• support
  • (Apple product registration)
  • MobileMe
  • iWork publishing (
On 5th April 2013 Apple introduced two-step verification for Apple IDs.
NOTE: Some of the above can have a credit card registered with them so it is definitely wise to use a strong password for your Apple ID.

On the 24th May 2018, most likely due to the 2018 European Union (EU) GDPR rules, Apple announced and made available a special "data and privacy" web site portal, which allows you to view and control aspects of your data that Apple collects. It also includes the ability to obtain a copy of your data, correct your data, deactivate your account or even permanently delete you account along with all associated data.

Useful Apple ID web sites:

Storing User Names & Passwords

The simplest way of storing data on a Mac is to create a secure disk image and store a text file of your passwords in it. Alternatively you could use any of the following:
macOS / OS X / Mac OS X Keychain
Apple's macOS / OS X / Mac OS X operating system includes a feature called Keychain. When you use your Mac it may give you the option to "save password" usually with a tick box. When you tick this box it usually means the password will be saved into your Keychain. Here are some facts about Keychain:
  • By default your primary keychain (login) is automatically unlocked when you login to your computer as it uses the same password as your computer's user account password.
  • Keychains can be managed using the Keychain Access utility in Macintosh HD > Applications > Utilities folder.
  • Keychains can store more than passwords such as security certificates and encryption keys.
  • You can change a Keychain's settings e.g. set it to automatically lock itself after inactivity/sleep - use Keychain Access > select the Keychain on the left > go to Edit menu > Change Settings for Keychain.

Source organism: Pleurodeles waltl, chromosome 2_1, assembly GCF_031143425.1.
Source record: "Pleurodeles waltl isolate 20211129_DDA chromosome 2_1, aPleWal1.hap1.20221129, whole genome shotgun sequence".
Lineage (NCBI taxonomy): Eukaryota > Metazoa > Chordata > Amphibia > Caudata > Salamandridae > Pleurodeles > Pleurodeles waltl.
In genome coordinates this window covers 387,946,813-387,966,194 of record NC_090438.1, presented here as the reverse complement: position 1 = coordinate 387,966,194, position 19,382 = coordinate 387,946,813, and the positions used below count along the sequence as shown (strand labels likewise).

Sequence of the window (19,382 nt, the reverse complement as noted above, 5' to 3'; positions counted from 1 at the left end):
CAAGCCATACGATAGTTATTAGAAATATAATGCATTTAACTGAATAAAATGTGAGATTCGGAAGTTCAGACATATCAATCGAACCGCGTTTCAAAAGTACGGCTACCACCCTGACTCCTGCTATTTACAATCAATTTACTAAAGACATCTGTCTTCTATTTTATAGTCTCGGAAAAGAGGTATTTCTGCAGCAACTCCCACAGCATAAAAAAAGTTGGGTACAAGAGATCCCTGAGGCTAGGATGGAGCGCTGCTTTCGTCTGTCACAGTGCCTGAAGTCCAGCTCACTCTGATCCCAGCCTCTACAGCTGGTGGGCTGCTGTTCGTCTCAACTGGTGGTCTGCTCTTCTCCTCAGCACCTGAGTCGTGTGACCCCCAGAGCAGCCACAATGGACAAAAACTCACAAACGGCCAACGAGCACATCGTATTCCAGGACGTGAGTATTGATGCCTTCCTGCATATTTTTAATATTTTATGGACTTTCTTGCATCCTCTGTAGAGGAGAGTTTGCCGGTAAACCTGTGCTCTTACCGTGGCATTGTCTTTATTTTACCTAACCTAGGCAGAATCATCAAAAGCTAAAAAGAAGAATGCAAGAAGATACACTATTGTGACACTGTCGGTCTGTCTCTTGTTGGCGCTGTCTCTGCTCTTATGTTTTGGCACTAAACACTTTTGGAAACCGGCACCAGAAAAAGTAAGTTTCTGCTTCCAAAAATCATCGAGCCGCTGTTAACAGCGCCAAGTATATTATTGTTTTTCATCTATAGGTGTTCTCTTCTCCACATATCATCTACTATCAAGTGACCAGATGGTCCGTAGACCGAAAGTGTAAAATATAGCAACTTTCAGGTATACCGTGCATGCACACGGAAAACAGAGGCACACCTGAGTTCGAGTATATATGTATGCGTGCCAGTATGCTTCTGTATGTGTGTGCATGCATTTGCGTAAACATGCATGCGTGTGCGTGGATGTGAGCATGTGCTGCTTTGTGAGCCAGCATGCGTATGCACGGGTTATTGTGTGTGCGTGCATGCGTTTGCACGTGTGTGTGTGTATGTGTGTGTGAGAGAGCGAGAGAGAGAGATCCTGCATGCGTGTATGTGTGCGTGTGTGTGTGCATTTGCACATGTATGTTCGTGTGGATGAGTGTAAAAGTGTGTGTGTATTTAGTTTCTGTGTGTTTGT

• You can change a Keychain password (so that it is not automatically unlocked when you login) - use Keychain Access > select the Keychain on the left > go to Edit menu > Change Password for Keychain.
  • To obtain a password stored in a Keychain that you have forgotten - open Keychain Access > select the Keychain on the left > select Passwords in the bottom left > select the item on the right > double click the item/click the i button/use File menu "Get Info" > click "Show Password" > enter the keychain's password > click "Allow" > the password will be revealed.
  • Keychains can store multiple passwords for the same thing (causing problems) - to delete a password open Keychain Access > select the Keychain on the left > select Passwords in the bottom left > select the item on the right and press the delete/backspace button on our keyboard > confirm the deletion.
  • iCloud Keychain Sync was introduced with OS X 10.9 Mavericks or later and iOS 7 or later
Web Browsers
Most web browsers can store user names and passwords for web sites for your convenience. However, you should be very careful when using this feature of a web browser as it is usually switched on by default, the data may not be stored as securely as you would like and malicious web sites may be able to access (and steal) this data using holes in the web browser software. This feature can be called Auotfill. Here is the relevant settings for common web browsers:
  • Apple Safari v5.x or earlier - go to Safari menu > Preferences > Autofill tab
  • Apple Safari v6 or later - go to Safari menu > Preferences > Passwords tab
  • Camino - uses the macOS / OS X / Mac OS X Keychain [WARNING: discontinued 31/05/2013]
  • Google Chrome - uses the macOS / OS X / Mac OS X Keychain
  • Chromium - go to Chromium menu > Preferences > click on "+ Show advanced settings" at the bottom > "Passwords and forms" heading
  • Mozilla Firefox v57 or later - go to Firefox menu > Preferences… > click Privacy & Security on the left > 'Browser Privacy > Forms & Passwords' heading
  • Mozilla Firefox v56.0.2 or earlier - go to Firefox menu > Preferences… > Security > Logins heading
  • iCab - uses it's own system for storing passwords
  • Omniweb - go to Omniweb menu > Preferences > Show All tab > AutoFill icon
  • Opera - go to Tools > Advanced > Password Manager
  • Seamonkey - go to Tools > Manage Stored Passwords
  • Stainless - does not appear to have this feature
  • Sunrise - does not appear to have this feature
  • TenFourFox - go to TenFourFox menu > Preferences > Security tab > Passwords heading
Software Utilities, Password Managers and Online Synchronisation

Article Keywords: Mac OS X OSX 106 107 108 109 1010 1011 macOS 1012 1013 1014 1015 1100 1200 1300 1400 Snow Leopard Lion Mountain Lion Mavericks Yosemite El Capitan Sierra High Sierra Mojave Catalina Big Sur Monterey Ventura Sonoma Macintosh Security user names usernames passwords strength strong best Apple IDs